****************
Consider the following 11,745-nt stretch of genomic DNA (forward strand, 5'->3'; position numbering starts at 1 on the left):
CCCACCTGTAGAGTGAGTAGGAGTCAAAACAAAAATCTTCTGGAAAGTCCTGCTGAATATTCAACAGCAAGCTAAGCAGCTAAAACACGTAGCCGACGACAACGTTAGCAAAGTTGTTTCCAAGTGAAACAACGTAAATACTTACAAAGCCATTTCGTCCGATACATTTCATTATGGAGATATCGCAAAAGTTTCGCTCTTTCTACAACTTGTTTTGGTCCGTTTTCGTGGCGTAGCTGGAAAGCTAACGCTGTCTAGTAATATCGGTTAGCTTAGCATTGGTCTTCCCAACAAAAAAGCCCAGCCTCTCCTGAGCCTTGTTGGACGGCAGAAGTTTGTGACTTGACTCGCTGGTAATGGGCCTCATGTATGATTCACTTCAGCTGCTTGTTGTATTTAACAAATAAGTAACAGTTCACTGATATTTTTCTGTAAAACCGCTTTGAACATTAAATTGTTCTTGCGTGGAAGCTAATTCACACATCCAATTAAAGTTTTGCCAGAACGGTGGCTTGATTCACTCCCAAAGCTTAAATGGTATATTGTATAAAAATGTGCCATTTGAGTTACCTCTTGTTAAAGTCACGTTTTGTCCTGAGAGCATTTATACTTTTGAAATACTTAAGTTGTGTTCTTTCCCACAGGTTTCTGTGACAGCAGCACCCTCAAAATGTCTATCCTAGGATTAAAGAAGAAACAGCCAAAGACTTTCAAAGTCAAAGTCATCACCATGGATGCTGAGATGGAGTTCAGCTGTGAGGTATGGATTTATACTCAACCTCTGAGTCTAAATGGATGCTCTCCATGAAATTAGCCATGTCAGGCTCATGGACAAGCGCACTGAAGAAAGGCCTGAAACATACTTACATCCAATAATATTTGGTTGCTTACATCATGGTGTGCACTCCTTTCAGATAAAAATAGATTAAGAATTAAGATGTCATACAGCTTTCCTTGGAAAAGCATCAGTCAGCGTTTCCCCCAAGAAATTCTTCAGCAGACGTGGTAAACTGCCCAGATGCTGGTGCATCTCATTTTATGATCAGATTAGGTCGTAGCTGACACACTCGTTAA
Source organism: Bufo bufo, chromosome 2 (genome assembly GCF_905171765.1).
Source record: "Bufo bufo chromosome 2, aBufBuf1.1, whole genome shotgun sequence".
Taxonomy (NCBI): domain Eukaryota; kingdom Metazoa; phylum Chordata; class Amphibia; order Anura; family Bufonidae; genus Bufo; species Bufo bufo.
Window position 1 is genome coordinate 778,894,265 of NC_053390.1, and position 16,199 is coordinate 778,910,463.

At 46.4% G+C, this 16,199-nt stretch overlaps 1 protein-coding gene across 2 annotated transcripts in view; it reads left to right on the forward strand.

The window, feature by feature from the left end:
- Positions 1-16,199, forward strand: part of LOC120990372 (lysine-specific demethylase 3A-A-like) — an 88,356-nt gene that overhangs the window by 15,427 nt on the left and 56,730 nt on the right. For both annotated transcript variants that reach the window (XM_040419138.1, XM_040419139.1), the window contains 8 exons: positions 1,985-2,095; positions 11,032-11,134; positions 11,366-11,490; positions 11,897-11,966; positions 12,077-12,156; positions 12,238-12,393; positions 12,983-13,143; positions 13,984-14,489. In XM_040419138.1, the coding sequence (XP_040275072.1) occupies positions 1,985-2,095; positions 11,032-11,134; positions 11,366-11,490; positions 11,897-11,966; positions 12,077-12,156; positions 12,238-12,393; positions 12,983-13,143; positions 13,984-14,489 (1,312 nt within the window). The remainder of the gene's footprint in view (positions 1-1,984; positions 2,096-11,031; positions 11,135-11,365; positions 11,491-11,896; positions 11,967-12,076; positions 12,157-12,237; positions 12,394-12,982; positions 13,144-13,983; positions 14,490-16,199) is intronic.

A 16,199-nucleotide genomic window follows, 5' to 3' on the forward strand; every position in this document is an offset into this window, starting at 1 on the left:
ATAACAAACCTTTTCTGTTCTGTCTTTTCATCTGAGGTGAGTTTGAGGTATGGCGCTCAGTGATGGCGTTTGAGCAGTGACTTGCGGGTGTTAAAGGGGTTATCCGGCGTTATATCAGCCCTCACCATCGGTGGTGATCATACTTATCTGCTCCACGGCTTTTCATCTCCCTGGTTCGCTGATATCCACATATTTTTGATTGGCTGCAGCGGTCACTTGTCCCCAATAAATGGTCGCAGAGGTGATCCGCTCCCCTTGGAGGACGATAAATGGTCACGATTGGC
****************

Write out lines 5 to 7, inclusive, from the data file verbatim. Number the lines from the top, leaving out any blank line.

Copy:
Taxonomy (NCBI): domain Eukaryota; kingdom Metazoa; phylum Chordata; class Amphibia; order Anura; family Bufonidae; genus Bufo; species Bufo bufo.
Window position 1 is genome coordinate 778,894,265 of NC_053390.1, and position 16,199 is coordinate 778,910,463.

At 46.4% G+C, this 16,199-nt stretch overlaps 1 protein-coding gene across 2 annotated transcripts in view; it reads left to right on the forward strand.